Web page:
Facebook will make changes to better prevent users who have had their organisation’s pages detached for violating its rules from using duplicate pages to continue the same activity, it said on Wednesday.
The changes, aimed at further cracking down on content including hate speech, graphic violence and harassment and bullying, will take effect in the next few weeks, the social networking giant said.
The Menlo Park, California-based company said managers of pages will see a new tab from Thursday informing them of Facebook removing content that violates its community standards policies.
Separately, Facebook’s operations chief Sheryl Sandberg revealed on Wednesday that the world’s largest social network needed to win back public trust after facing scandals for violating its users’ privacy.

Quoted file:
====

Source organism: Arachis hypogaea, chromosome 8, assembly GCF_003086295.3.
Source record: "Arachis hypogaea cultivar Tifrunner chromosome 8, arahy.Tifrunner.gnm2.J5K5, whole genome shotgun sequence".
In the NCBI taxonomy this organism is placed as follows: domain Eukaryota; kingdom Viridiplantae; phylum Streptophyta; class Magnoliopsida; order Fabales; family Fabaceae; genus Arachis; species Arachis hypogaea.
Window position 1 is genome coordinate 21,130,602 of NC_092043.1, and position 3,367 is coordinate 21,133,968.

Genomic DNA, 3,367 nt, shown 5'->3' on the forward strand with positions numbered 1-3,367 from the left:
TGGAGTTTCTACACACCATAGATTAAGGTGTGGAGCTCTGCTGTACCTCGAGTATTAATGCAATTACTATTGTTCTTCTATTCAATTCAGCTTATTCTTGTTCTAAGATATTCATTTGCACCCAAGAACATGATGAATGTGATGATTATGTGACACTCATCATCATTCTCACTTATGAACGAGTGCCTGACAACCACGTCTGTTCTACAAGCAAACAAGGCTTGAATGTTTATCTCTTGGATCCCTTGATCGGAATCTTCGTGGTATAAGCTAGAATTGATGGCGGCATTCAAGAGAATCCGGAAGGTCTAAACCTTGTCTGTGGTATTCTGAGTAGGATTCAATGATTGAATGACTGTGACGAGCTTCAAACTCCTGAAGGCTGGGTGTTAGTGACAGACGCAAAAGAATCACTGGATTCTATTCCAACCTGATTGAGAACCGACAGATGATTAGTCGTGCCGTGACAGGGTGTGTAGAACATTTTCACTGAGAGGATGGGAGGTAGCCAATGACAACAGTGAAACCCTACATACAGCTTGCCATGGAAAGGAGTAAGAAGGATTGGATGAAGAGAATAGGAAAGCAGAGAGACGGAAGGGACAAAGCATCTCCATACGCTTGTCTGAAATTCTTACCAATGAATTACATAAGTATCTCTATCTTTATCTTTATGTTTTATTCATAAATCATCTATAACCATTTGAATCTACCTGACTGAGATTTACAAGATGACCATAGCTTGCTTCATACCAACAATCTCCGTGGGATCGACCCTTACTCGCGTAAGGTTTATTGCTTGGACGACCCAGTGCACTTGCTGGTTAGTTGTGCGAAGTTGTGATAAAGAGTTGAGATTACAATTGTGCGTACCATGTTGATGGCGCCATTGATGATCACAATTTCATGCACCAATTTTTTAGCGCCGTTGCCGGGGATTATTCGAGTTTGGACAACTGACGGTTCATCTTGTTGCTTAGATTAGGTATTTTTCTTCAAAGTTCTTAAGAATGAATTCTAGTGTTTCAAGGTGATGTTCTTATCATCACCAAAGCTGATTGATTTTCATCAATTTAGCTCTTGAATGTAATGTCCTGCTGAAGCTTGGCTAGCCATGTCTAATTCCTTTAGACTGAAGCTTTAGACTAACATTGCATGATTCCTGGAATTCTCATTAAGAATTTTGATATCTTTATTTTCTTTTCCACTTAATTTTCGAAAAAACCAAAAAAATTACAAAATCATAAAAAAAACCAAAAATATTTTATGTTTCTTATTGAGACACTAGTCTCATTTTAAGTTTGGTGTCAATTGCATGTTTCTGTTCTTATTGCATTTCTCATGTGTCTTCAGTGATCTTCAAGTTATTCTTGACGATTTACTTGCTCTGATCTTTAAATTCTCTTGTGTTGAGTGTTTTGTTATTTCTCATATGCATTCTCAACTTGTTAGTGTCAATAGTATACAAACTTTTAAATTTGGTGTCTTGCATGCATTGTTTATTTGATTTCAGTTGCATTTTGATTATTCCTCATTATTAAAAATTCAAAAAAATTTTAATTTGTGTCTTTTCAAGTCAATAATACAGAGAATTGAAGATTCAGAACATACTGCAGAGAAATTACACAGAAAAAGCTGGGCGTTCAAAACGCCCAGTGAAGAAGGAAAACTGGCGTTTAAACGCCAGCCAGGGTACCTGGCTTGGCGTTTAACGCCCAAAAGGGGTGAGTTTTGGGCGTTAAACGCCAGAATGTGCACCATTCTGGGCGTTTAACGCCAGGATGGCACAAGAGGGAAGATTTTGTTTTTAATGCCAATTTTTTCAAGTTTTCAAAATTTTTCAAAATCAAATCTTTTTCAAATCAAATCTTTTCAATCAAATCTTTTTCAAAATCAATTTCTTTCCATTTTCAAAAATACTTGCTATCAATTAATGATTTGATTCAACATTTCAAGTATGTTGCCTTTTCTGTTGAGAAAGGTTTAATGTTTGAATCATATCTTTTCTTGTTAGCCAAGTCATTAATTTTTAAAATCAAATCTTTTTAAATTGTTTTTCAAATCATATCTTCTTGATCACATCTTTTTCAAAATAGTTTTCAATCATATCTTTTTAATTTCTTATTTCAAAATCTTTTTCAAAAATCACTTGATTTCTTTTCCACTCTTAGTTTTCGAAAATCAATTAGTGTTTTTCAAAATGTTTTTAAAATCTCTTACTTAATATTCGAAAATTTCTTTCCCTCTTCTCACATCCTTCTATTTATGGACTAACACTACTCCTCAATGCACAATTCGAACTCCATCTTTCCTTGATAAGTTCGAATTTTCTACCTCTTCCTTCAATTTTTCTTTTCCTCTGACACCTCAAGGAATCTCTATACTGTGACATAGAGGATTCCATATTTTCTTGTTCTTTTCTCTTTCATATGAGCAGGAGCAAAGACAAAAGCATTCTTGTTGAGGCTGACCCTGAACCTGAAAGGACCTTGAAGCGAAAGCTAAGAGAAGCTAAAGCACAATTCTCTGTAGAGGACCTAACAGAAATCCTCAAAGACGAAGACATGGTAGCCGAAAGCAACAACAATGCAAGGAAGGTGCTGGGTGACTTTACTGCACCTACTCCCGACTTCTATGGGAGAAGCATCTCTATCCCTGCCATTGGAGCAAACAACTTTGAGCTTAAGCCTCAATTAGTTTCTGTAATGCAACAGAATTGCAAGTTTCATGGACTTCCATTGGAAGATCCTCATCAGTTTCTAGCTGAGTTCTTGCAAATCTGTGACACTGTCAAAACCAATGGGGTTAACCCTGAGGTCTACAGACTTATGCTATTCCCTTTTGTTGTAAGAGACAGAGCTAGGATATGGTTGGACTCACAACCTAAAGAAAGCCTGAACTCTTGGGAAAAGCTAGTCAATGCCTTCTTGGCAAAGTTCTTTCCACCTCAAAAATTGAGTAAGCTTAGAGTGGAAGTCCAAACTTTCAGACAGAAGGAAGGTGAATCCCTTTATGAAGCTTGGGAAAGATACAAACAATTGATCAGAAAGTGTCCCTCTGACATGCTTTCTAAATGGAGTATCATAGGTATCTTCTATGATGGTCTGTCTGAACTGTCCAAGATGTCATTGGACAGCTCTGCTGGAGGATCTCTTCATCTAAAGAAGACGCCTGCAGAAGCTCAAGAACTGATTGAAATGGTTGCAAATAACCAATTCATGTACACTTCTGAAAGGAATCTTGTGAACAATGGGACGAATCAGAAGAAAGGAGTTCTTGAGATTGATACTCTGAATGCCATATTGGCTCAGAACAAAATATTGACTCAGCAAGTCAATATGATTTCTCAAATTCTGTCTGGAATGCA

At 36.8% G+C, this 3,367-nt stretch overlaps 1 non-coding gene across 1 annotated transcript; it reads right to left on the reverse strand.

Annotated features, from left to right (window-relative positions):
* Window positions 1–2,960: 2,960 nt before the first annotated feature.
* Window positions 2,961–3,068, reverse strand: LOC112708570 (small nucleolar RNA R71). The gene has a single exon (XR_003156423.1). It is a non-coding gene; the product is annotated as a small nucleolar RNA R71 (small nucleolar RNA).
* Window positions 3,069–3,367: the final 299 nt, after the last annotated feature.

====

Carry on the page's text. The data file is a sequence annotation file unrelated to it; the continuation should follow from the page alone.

The social media platform is investing billions of dollars a year to improve the security of its network, Sandberg said in an interview hosted by German newspaper Die Zeit and UK law firm CMS at the World Economic Forum in Davos, Switzerland.
“We did not anticipate all of the risks from connecting so many people,” Sandberg said, adding that the site had added features that give users greater control over their personal information.
The 15-year-old technology company has been a darling of California’s Silicon Valley, making stars out of its founder, chief executive and chairman Mark Zuckerberg, and Sandberg, known for her feminist manifesto “Lean In”. But its shares have fallen roughly 33 percent since July to $144 due to concerns about user privacy.